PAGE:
Executive Directors noted that economic activity remains below potential in the face of stronger domestic and external headwinds. In the near‑term growth is likely to remain subdued due to the correction in the real estate market, weaker donor financing and investor sentiment, in part related to the ongoing humanitarian crisis in Rakhine, and macro financial spillovers from bank deleveraging. Directors agreed that a second wave of fiscal and structural reforms should focus on peace, stability and good governance to boost growth, help achieve the Sustainable Development Goals (SDGs) and realize Myanmar’s favorable long‑term prospects.

Directors emphasized the elevated systemic risks and the urgent need to address fragilities in the banking system. They noted that the extension granted by the Central Bank of Myanmar (CBM) for banks to comply with capital adequacy and large exposure limit requirements should be used to enhance monitoring and diagnostics. The CBM should also encourage banks to restructure viable loans, recapitalize and prepare a comprehensive financial sector restructuring strategy, including contingency plans in the event of further distress. In addition, Directors urged the authorities to fully implement international reporting standards to allow a more comprehensive assessment of the banks’ financial situation.

Directors noted that the current monetary policy stance helps keep market rates at positive real levels and broad money growth on a declining trend. They commended the successful transition to a market‑determined reference exchange rate mechanism and plans to introduce interest payments on excess reserves. Directors believed that further upgrades in the monetary framework and interest rate liberalization would help enhance the transmission mechanism.

Directors agreed that a mildly expansionary fiscal stance in the near‑term was appropriate. They also noted that it would be critical to enhance revenue mobilization along with public financial management reforms to scale up SDG‑related spending in a sustainable manner. Directors regretted the spike in central bank financing towards the end of last fiscal year. They encouraged the authorities to improve cash management and undertake proactive debt issuances to avoid a repetition in this fiscal year, and to phase out CBM financing in next fiscal year as originally envisaged. Over the medium term, the planned scaling up of infrastructure investment needs to be well managed with due regard to fiscal risks.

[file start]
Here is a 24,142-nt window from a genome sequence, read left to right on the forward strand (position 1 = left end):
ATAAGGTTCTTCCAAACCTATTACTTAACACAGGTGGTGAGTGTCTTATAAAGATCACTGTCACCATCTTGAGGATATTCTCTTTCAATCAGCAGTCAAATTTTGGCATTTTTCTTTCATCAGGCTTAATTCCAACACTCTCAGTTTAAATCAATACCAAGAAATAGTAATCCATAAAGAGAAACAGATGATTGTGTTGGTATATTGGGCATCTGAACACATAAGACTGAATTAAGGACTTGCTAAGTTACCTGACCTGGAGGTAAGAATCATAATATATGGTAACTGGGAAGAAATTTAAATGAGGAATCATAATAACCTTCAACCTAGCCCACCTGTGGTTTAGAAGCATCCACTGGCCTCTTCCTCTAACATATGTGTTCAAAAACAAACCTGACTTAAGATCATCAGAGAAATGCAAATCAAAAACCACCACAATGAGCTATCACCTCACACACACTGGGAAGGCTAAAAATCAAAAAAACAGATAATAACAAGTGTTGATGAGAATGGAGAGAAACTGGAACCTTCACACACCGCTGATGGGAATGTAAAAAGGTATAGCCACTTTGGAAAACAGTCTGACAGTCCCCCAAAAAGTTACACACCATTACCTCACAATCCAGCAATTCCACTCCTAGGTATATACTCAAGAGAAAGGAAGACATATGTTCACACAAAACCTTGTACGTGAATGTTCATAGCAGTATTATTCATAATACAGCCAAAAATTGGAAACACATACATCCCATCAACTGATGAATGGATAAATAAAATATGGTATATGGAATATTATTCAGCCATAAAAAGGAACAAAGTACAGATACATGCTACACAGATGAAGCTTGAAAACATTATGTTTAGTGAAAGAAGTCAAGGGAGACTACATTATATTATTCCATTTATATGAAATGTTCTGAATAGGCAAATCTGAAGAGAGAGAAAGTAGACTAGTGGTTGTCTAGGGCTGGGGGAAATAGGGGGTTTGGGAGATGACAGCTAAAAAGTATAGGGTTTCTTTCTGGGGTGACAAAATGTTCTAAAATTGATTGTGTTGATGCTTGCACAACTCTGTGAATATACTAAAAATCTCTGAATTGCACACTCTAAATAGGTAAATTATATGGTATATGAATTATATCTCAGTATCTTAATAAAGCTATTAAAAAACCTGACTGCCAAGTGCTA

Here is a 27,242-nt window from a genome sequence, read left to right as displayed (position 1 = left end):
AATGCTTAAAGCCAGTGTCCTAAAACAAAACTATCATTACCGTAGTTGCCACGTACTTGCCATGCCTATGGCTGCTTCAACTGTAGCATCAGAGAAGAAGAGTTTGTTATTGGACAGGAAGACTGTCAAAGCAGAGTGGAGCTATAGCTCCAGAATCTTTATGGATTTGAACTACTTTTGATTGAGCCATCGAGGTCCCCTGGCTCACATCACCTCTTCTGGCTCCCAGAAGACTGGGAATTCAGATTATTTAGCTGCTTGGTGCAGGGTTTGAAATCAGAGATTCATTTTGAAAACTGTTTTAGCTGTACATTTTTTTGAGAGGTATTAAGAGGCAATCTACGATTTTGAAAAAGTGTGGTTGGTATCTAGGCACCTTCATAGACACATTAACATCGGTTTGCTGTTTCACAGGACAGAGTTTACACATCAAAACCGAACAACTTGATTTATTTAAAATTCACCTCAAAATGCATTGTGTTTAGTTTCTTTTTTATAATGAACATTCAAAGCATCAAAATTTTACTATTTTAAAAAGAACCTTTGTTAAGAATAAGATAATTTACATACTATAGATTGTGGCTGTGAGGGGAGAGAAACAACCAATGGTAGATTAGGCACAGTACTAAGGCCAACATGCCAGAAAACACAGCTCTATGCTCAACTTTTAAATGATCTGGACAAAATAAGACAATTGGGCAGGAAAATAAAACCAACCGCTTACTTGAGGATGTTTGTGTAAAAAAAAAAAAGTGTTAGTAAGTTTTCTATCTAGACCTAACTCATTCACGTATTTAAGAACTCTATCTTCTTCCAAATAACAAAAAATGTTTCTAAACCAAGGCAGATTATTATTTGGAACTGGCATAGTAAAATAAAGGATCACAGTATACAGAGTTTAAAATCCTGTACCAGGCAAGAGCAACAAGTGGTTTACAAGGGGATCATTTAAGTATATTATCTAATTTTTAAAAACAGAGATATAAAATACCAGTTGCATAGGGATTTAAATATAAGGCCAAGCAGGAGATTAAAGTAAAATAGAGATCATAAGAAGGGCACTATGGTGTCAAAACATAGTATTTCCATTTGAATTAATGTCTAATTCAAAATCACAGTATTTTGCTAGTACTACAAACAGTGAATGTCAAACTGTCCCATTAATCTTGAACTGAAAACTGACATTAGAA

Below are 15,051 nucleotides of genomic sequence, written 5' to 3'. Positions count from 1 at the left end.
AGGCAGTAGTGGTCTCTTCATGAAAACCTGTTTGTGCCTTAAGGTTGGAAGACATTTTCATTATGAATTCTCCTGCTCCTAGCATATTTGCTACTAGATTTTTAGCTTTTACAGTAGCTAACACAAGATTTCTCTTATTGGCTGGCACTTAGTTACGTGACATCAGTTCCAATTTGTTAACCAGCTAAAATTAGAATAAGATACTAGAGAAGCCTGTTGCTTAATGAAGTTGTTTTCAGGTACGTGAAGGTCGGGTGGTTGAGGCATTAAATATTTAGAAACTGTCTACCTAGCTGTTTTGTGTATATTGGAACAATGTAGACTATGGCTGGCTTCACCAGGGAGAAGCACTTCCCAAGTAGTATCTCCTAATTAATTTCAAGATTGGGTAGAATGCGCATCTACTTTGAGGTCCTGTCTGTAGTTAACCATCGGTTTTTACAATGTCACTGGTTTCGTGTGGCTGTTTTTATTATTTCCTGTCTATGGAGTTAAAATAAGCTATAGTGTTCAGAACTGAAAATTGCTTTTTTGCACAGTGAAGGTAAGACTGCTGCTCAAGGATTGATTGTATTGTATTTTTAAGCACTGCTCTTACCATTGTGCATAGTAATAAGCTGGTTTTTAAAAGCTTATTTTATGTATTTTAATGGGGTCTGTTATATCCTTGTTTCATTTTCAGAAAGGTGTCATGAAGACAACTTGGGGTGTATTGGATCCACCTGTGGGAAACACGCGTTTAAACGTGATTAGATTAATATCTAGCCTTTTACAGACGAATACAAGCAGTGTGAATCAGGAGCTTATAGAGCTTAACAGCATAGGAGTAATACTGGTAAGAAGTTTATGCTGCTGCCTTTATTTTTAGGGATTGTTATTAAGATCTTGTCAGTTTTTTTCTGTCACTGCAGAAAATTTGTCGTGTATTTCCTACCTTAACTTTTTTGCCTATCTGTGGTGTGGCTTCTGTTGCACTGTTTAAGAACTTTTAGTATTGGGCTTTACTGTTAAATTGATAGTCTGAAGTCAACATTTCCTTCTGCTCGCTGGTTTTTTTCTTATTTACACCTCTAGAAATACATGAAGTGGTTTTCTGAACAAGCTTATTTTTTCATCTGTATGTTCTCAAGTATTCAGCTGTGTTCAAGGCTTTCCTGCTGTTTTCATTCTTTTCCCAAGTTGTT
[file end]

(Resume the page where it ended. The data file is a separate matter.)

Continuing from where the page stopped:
Directors agreed that capacity development will be crucial to support the ambitious structural and policy reforms, with some reprioritization to account for absorptive capacity constraints and rapidly evolving needs. They also noted that governance and corruption vulnerabilities need to be addressed, along with gaps in the AML/CFT framework identified by the Asia and Pacific Group.


[1] Under Article IV of the IMF's Articles of Agreement, the IMF holds bilateral discussions with members, usually every year. A staff team visits the country, collects economic and financial information, and discusses with officials the country's economic developments and policies. On return to headquarters, the staff prepares a report, which forms the basis for discussion by the Executive Board.

[2] At the conclusion of the discussion, the Managing Director, as Chairman of the Board, summarizes the views of Executive Directors, and this summary is transmitted to the country's authorities. An explanation of any qualifiers used in summings up can be found here: http://www.IMF.org/external/np/sec/misc/qualifiers.htm .